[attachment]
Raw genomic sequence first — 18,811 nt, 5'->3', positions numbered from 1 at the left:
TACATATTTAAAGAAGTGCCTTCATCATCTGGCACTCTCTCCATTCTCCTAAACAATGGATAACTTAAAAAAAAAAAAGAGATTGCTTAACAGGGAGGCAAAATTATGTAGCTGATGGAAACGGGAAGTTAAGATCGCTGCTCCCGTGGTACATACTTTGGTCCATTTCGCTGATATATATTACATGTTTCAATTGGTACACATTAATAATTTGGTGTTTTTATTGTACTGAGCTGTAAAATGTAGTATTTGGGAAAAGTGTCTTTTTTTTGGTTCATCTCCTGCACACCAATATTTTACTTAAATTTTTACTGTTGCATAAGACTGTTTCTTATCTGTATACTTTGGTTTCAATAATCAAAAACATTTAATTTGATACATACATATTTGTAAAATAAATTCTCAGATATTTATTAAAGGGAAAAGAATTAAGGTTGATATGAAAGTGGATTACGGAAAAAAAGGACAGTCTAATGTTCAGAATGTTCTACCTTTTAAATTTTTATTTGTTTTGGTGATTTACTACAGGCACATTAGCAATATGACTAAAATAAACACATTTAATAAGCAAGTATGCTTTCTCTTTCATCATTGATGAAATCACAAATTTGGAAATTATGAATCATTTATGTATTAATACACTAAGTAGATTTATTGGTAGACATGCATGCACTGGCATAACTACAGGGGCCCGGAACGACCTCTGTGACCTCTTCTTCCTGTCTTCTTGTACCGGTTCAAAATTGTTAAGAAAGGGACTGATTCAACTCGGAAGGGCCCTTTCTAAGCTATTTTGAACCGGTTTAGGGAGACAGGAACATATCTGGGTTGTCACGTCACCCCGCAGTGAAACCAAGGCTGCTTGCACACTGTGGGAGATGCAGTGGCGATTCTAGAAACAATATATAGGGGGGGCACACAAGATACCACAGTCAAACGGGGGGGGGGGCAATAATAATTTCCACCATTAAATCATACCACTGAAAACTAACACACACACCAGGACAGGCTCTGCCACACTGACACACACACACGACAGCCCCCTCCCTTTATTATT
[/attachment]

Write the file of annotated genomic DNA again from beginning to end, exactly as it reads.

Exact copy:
Raw genomic sequence first — 18,811 nt, 5'->3', positions numbered from 1 at the left:
TACATATTTAAAGAAGTGCCTTCATCATCTGGCACTCTCTCCATTCTCCTAAACAATGGATAACTTAAAAAAAAAAAAGAGATTGCTTAACAGGGAGGCAAAATTATGTAGCTGATGGAAACGGGAAGTTAAGATCGCTGCTCCCGTGGTACATACTTTGGTCCATTTCGCTGATATATATTACATGTTTCAATTGGTACACATTAATAATTTGGTGTTTTTATTGTACTGAGCTGTAAAATGTAGTATTTGGGAAAAGTGTCTTTTTTTTGGTTCATCTCCTGCACACCAATATTTTACTTAAATTTTTACTGTTGCATAAGACTGTTTCTTATCTGTATACTTTGGTTTCAATAATCAAAAACATTTAATTTGATACATACATATTTGTAAAATAAATTCTCAGATATTTATTAAAGGGAAAAGAATTAAGGTTGATATGAAAGTGGATTACGGAAAAAAAGGACAGTCTAATGTTCAGAATGTTCTACCTTTTAAATTTTTATTTGTTTTGGTGATTTACTACAGGCACATTAGCAATATGACTAAAATAAACACATTTAATAAGCAAGTATGCTTTCTCTTTCATCATTGATGAAATCACAAATTTGGAAATTATGAATCATTTATGTATTAATACACTAAGTAGATTTATTGGTAGACATGCATGCACTGGCATAACTACAGGGGCCCGGAACGACCTCTGTGACCTCTTCTTCCTGTCTTCTTGTACCGGTTCAAAATTGTTAAGAAAGGGACTGATTCAACTCGGAAGGGCCCTTTCTAAGCTATTTTGAACCGGTTTAGGGAGACAGGAACATATCTGGGTTGTCACGTCACCCCGCAGTGAAACCAAGGCTGCTTGCACACTGTGGGAGATGCAGTGGCGATTCTAGAAACAATATATAGGGGGGGCACACAAGATACCACAGTCAAACGGGGGGGGGGGCAATAATAATTTCCACCATTAAATCATACCACTGAAAACTAACACACACACCAGGACAGGCTCTGCCACACTGACACACACACACGACAGCCCCCTCCCTTTATTATT